As states move forward in their reopening progress, Americans have greater opportunity to eat out, shop and even travel. More people have also been able to work, with a record 2.5 million jobs added in May that helped unemployment drop to 13.3%.
This return to some semblance of normalcy has helped reignite an economy battered by the coronavirus. After one of the biggest economic and employment crises in history, the U.S. is beginning to bounce back.
These five charts track progress in the U.S. as its economy makes it way towards recovery.
With states opening businesses and lifting travel restrictions, consumers now have more places to go. Data from navigation app Apple Maps shows an upward trend in requests for driving and walking directions. However, with people continuing to work from home and wary of catching the virus on crowded train cars or buses, transit directions remain more than 50% below levels seen in January.
Multiple states have allowed restaurants to resume indoor dining, so now customers are returning to booking sites and apps to make reservations. Restaurant bookings are now at 80% below their levels from last year, according to data from online reservation service OpenTable network. In the month of April, bookings were down 100% when compared to last year as most restaurants in the U.S. were restricted to takeout, curbside pickup and delivery orders.
Hotels have begun welcoming more guests as their occupancy rates near 40%, according to data from global hospitality research company STR. Top travel markets like New York City and Atlanta even had hotel occupancy rates above 40%. However, typically popular destinations like Oahu Island, Hawaii and Orlando, Florida reported low occupancy levels.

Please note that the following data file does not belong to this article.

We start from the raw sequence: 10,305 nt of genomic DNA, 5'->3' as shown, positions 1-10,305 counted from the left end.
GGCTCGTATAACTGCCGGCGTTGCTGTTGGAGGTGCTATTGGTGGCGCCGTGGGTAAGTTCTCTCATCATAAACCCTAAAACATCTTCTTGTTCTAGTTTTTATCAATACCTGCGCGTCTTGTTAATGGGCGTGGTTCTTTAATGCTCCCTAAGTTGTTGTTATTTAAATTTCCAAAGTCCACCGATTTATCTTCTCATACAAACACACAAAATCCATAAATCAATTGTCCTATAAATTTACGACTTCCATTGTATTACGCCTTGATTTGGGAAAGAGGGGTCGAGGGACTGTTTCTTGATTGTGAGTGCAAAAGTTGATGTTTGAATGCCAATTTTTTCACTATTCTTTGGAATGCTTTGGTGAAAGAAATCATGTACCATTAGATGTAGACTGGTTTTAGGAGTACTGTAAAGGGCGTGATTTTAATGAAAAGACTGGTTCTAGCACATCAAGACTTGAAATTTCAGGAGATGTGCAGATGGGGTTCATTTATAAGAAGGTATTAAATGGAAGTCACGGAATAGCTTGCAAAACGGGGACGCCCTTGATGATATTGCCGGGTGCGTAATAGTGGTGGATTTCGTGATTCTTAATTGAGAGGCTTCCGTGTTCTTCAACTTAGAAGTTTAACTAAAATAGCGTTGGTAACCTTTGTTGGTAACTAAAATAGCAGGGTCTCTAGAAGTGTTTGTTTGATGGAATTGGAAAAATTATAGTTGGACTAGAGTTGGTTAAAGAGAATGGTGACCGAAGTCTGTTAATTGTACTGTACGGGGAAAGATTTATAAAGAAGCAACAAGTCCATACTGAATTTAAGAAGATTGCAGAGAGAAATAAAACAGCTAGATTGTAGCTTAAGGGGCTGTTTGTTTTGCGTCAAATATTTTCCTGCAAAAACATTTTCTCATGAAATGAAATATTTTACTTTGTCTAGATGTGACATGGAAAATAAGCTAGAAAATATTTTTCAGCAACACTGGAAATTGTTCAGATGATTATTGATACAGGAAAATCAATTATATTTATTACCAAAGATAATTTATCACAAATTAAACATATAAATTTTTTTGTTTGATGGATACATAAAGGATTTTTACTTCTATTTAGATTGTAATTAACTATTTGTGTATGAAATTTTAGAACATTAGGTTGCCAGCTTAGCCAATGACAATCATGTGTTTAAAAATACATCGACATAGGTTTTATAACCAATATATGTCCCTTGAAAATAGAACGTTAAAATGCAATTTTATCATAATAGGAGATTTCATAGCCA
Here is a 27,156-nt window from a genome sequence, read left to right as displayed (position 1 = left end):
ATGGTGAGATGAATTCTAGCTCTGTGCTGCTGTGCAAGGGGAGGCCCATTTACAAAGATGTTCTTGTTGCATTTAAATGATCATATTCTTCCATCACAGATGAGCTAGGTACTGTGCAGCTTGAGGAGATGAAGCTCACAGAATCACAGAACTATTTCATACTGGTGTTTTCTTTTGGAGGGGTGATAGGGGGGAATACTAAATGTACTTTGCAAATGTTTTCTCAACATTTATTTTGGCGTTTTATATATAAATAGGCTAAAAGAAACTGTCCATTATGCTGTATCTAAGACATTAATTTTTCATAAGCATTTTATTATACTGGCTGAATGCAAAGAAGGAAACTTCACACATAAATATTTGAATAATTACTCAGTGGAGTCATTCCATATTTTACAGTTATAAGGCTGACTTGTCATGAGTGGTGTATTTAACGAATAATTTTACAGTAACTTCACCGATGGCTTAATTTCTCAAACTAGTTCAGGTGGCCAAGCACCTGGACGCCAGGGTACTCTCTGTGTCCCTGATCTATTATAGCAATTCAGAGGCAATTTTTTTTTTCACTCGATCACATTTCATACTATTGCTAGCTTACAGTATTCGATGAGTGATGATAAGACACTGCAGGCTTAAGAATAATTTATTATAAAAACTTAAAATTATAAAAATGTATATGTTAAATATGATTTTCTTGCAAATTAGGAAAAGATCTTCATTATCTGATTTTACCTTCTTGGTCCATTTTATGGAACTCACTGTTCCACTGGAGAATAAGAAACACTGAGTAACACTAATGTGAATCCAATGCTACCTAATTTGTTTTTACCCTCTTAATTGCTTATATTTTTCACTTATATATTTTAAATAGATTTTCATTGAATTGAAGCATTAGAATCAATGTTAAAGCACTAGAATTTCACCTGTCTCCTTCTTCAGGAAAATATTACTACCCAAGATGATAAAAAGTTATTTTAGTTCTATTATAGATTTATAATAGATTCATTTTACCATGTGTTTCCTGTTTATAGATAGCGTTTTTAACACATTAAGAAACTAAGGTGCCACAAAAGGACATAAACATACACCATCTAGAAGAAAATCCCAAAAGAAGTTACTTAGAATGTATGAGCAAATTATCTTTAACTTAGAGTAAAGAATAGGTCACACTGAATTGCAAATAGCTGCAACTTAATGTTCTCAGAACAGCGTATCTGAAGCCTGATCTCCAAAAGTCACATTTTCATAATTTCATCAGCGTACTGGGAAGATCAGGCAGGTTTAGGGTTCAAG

Air travel is still struggling amid the pandemic based on the number of travelers passing through Transportation Security Administration checkpoints. Passenger numbers are have fallen more than 80% when compared to last year, but there are still slight increases in May and June ahead of the busy summer travel season.
Recent boosts in mortgage applications for purchasing single-family homes could be attributed to pent-up demand, according to Joel Kan, associate vice president of Economics and Industry Forecasting at the Mortgage Bankers Association. The applications are up nearly 20% when compared to last year, according to data from the MBA. The recent increase might also signal a desire to move from crowded cities to spacious suburbs.